4. ^ a b "Physio - Tom Maniatis Profile". www.physiology.columbia.edu. Retrieved 2021-06-21.
  5. ^ Manoli, Devanand S.; Tollkuhn, Jessica (2018). "Gene regulatory mechanisms underlying sex differences in brain development and psychiatric disease". Annals of the New York Academy of Sciences. 1420 (1): 26–45. doi:10.1111/nyas.13564. ISSN 0077-8923. PMC 5991992. PMID 29363776.
  6. ^ Qiu, Zilong; Ghosh, Anirvan (2008-11-06). "A Brief History of Neuronal Gene Expression: Regulatory Mechanisms and Cellular Consequences". Neuron. 60 (3): 449–455. doi:10.1016/j.neuron.2008.10.039. ISSN 0896-6273. PMID 18995819.
  7. ^ Sim, G. K.; Kafatos, F. C.; Jones, C. W.; Koehler, M. D.; Efstratiadis, A.; Maniatis, T. (1979). "Use of a cDNA library for studies on evolution and developmental expression of the chorion multigene families". Cell. 18 (4): 1303–1316. doi:10.1016/0092-8674(79)90241-1. ISSN 0092-8674. PMID 519770.
  8. ^ Gao, Xinghong; Jia, Renyong; Wang, Mingshu; Zhu, Dekang; Chen, Shun; Lin, Meng; Yin, Zhongqiong; Wang, Yin; Chen, Xiaoyue; Cheng, Anchun (2014-01-01). "Construction and identification of a cDNA library for use in the yeast two-hybrid system from duck embryonic fibroblast cells post-infected with duck enteritis virus". Molecular Biology Reports. 41 (1): 467–475. doi:10.1007/s11033-013-2881-z. ISSN 1573-4978. PMID 24293127. S2CID 10291314.
  9. ^ Forde, Brian G. (1983), Walker, John M.; Gaastra, Wim (eds.), "Synthesis of cDNA for Molecular Cloning", Techniques in Molecular Biology, Dordrecht: Springer Netherlands, pp. 167–183, doi:10.1007/978-94-011-6563-1_9, ISBN 978-94-011-6563-1, retrieved 2021-06-21
  10. ^ Efstratiadis, A.; Kafatos, F. C.; Maxam, A. M.; Maniatis, T. (1976). "Enzymatic in vitro synthesis of globin genes". Cell. 7 (2): 279–288. doi:10.1016/0092-8674(76)90027-1. ISSN 0092-8674. PMID 60178. S2CID 41899832.
  11. ^ Mattaliano, R. J.; Rosa, J. J.; Foeller, C.; Woodard, J. P.; Bertolini, M. J. (1987), Walsh, Kenneth A. (ed.), "Analysis of Recombinant Proteins — Current Trends and Practical Limits in Analytical Stringency", Methods in Protein Sequence Analysis · 1986, Experimental Biology and Medicine, Totowa, NJ: Humana Press, pp. 79–95, doi:10.1007/978-1-59259-480-1_6, ISBN 978-1-59259-480-1, retrieved 2021-06-21
  12. ^ Horvath, Henriette; Huang, Jintai; Wong, Oi; Kohl, Elizabeth; Okita, Thomas; Kannangara, C. Gamini; von Wettstein, Diter (2000-02-15). "The production of recombinant proteins in transgenic barley grains". Proceedings of the National Academy of Sciences of the United States of America. 97 (4): 1914–1919. doi:10.1073/pnas.030527497. ISSN 0027-8424. PMC 26536. PMID 10677555.
  13. ^ a b c "Thomas Maniatis, Ph.D." Events & Lectures. Retrieved 2021-06-21.
  14. ^ a b c "TOM MANIATIS: GENE EXPRESSION, CLONING AND BEYOND". Harvard University - Department of Molecular & Cellular Biology. 2004-11-16. Retrieved 2021-06-21.
  15. ^ a b August 9; 2016. "Tom Maniatis: Mastering Methods and Exploring Molecular Mechanisms". Rita Allen Foundation. Retrieved 2021-06-21.{{cite web}}: CS1 maint: numeric names: authors list (link)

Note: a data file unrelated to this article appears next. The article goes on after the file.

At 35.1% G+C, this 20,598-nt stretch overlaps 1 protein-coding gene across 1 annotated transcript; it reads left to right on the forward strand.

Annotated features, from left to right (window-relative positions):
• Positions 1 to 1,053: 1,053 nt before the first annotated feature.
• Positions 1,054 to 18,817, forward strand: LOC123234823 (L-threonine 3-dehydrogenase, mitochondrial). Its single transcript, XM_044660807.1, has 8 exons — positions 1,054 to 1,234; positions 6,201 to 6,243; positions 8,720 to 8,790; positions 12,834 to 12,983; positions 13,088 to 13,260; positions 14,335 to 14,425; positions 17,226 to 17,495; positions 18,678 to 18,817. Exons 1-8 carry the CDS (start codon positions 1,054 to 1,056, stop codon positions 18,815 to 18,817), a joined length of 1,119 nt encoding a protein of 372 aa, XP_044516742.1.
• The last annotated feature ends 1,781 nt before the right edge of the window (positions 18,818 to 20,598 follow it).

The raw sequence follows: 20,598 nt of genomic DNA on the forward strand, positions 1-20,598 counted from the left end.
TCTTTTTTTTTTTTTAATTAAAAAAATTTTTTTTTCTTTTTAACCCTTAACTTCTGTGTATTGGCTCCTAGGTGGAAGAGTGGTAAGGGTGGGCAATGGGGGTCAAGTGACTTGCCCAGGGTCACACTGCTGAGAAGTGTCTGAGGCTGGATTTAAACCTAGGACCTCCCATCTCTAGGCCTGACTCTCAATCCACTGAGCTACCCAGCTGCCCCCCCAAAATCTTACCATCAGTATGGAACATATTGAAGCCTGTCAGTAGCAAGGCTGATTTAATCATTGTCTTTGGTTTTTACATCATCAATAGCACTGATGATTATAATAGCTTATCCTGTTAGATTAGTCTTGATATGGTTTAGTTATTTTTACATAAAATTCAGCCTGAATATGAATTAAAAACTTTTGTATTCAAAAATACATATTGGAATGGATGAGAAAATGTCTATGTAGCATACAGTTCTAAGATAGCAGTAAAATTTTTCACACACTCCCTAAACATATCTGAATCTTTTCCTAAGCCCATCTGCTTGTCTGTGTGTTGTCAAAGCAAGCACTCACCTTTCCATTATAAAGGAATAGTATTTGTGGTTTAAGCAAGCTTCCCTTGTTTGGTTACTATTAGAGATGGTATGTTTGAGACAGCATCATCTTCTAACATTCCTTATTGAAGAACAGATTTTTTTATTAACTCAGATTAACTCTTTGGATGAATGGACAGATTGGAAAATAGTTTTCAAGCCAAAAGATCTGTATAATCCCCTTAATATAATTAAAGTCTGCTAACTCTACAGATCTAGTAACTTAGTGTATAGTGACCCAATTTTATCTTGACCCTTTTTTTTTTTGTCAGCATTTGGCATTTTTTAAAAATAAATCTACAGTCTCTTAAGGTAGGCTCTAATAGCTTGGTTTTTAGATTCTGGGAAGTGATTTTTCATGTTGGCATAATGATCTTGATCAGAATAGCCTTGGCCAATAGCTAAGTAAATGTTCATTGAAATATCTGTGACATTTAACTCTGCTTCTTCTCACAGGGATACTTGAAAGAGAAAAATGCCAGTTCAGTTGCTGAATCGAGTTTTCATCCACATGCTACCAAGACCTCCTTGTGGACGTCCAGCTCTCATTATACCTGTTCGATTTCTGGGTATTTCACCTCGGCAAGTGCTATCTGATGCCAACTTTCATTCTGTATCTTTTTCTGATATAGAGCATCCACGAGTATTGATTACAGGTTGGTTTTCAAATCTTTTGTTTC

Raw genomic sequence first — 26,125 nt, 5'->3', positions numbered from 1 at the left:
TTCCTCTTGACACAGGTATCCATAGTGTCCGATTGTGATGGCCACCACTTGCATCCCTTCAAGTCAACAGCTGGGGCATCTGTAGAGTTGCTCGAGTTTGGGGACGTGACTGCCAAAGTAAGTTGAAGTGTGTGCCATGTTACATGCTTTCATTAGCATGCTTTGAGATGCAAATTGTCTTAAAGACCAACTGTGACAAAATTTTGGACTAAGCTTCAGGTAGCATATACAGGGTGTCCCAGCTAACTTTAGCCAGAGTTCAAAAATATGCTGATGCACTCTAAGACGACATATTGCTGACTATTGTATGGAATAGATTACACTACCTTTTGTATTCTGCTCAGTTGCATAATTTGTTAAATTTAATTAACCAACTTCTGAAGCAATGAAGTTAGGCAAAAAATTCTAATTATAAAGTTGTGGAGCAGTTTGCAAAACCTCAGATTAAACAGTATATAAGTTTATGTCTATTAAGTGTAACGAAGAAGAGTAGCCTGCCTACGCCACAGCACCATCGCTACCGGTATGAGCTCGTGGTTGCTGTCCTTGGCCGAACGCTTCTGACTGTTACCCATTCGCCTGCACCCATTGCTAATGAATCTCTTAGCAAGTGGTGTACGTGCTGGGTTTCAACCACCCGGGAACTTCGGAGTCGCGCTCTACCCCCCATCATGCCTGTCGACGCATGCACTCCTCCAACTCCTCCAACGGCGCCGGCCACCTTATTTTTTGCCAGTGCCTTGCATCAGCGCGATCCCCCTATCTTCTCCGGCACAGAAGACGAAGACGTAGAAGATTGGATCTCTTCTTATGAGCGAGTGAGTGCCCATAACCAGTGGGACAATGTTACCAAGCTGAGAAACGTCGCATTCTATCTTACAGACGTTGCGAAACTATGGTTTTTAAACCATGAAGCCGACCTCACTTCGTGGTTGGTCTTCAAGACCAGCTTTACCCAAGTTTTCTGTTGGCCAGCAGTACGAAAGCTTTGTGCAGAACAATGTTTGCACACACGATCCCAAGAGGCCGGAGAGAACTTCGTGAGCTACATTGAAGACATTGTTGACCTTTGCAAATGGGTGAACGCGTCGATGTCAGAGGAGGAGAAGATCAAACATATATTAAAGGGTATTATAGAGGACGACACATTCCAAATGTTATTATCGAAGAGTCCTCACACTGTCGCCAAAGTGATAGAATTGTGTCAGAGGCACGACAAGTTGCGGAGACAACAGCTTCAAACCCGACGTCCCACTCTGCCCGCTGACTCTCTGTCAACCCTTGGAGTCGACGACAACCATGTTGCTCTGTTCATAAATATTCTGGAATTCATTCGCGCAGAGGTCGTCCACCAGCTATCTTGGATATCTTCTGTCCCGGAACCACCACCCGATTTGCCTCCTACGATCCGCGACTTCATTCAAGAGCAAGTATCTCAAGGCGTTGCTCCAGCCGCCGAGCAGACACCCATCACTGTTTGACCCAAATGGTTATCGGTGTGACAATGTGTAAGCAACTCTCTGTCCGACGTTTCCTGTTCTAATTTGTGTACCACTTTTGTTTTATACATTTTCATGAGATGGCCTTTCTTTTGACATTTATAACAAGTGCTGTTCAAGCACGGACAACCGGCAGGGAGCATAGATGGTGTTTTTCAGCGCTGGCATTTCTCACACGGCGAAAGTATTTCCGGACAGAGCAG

16. ^ "mRNA Splicing: Fourty [sic] years from Discovery to Therapeutics - Tom Maniatis - RNA transcription, splicing and stochastic promoter choice in the Protocadherin α gene cluster". library.cshl.edu. Retrieved 2021-06-21.
  17. ^ a b "Thomas Maniatis". www.nasonline.org. Retrieved 2021-06-21.
  18. ^ a b c d "Tom Maniatis: A Deep Sense that Science Must Be Shared". Columbia University Irving Medical Center. 2012-09-10. Retrieved 2021-06-21.
  19. ^ "A LASKER GOES TO . . . TOM MANIATIS, FORMER MCB PROFESSOR". Harvard University - Department of Molecular & Cellular Biology. 2012-10-24. Retrieved 2021-06-21.
  20. ^ Creager, Angela N. H. (2020). "Recipes for recombining DNA: A history of Molecular Cloning: A Laboratory Manual". BJHS Themes. 5: 225–243. doi:10.1017/bjt.2020.5. ISSN 2058-850X.
  21. ^ a b "Tom Maniatis | Precision Medicine". precisionmedicine.columbia.edu. Retrieved 2021-06-21.
  22. ^ "Wyeth Biopharma - 183 Employees - US Staff". bearsofficialsstore.com. Retrieved 2021-06-21.
  23. ^ Georgopoulos, Dimitris; Matamis, Dimitris; Routsi, Christina; Michalopoulos, Argiris; Maggina, Nina; Dimopoulos, George; Zakynthinos, Epaminondas; Nakos, George; Thomopoulos, George; Mandragos, Kostas; Maniatis, Alice (2005-10-05). "Recombinant human erythropoietin therapy in critically ill patients: a dose-response study [ISRCTN48523317]". Critical Care (London, England). 9 (5): R508–515. doi:10.1186/cc3786. ISSN 1466-609X. PMC 1297615. PMID 16277712.
  24. ^ Maniatis, G. M.; Rifkind, R. A.; Bank, A.; Marks, P. A. (1973). "Early stimulation of RNA synthesis by erythropoietin in cultures of erythroid precursor cells". Proceedings of the National Academy of Sciences of the United States of America. 70 (11): 3189–3194. doi:10.1073/pnas.70.11.3189. ISSN 0027-8424. PMC 427198. PMID 4522297.
  25. ^ a b "Tom Maniatis, Ph.D." Acceleron Pharma Inc. Retrieved 2021-06-21.{{cite web}}: CS1 maint: url-status (link)
  26. ^ a b Rossi, M.; Oberst, A.; Sayan, A. Emre; Salomoni, P. (2005). "Proteasome inhibitors in cancer therapy: death by indigestion". Cell Death & Differentiation. 12 (9): 1255–1257. doi:10.1038/sj.cdd.4401701. ISSN 1476-5403.
  27. ^ "Acceleron Announces Retirement of Director and Co-Founder Tom Maniatis". www.bloomberg.com. Retrieved 2021-06-21.{{cite web}}: CS1 maint: url-status (link)
  28. ^ "Kallyope". Kallyope. Retrieved 2021-06-21.
  29. ^ "Past Winners". www.brandeis.edu. Retrieved 2021-06-21.
  30. ^ "Tom Maniatis". Cold Spring Harbor Laboratory. Retrieved 2021-06-21.
  31. ^ "006908 - B6.Cg-Ikbke/J". www.jax.org. Retrieved 2021-06-21.
  32. ^ "TREAT ALS - The ALS Association". web.alsa.org. Retrieved 2021-06-21.
  33. ^ Poppe, Lindsay; Rué, Laura; Robberecht, Wim; Van Den Bosch, Ludo (2014-12-01). "Translating biological findings into new treatment strategies for amyotrophic lateral sclerosis (ALS)". Experimental Neurology. 262: 138–151. doi:10.1016/j.expneurol.2014.07.001. ISSN 0014-4886. PMID 25017368.
  34. ^ Mao, Zhijuan; Zhang, Suming; Chen, Hong (2015-11-19). "Stem cell therapy for amyotrophic lateral sclerosis". Cell Regeneration. 4: 4:11. doi:10.1186/s13619-015-0026-7. ISSN 2045-9769. PMC 4653876. PMID 26594318.
  35. ^ "Richard Lounsbery Award". www.nasonline.org. Retrieved 2021-06-21.
  36. ^ "Thomas Maniatis, Ph.D." The Milstein Awards. 2003-06-21. Retrieved 2021-06-21.
  37. ^ "Tom Maniatis Honored with 2012 Lasker-Koshland Award". Columbia University Irving Medical Center. 2012-09-10. Retrieved 2021-06-21.
  38. ^ "Tom Maniatis - Greek blood runs through my veins". www.ellines.com. Retrieved 2021-06-21.
  39. ^ "Tom Maniatis". BioFrontiers Institute. 2017-05-02. Retrieved 2021-06-21.

External links[edit]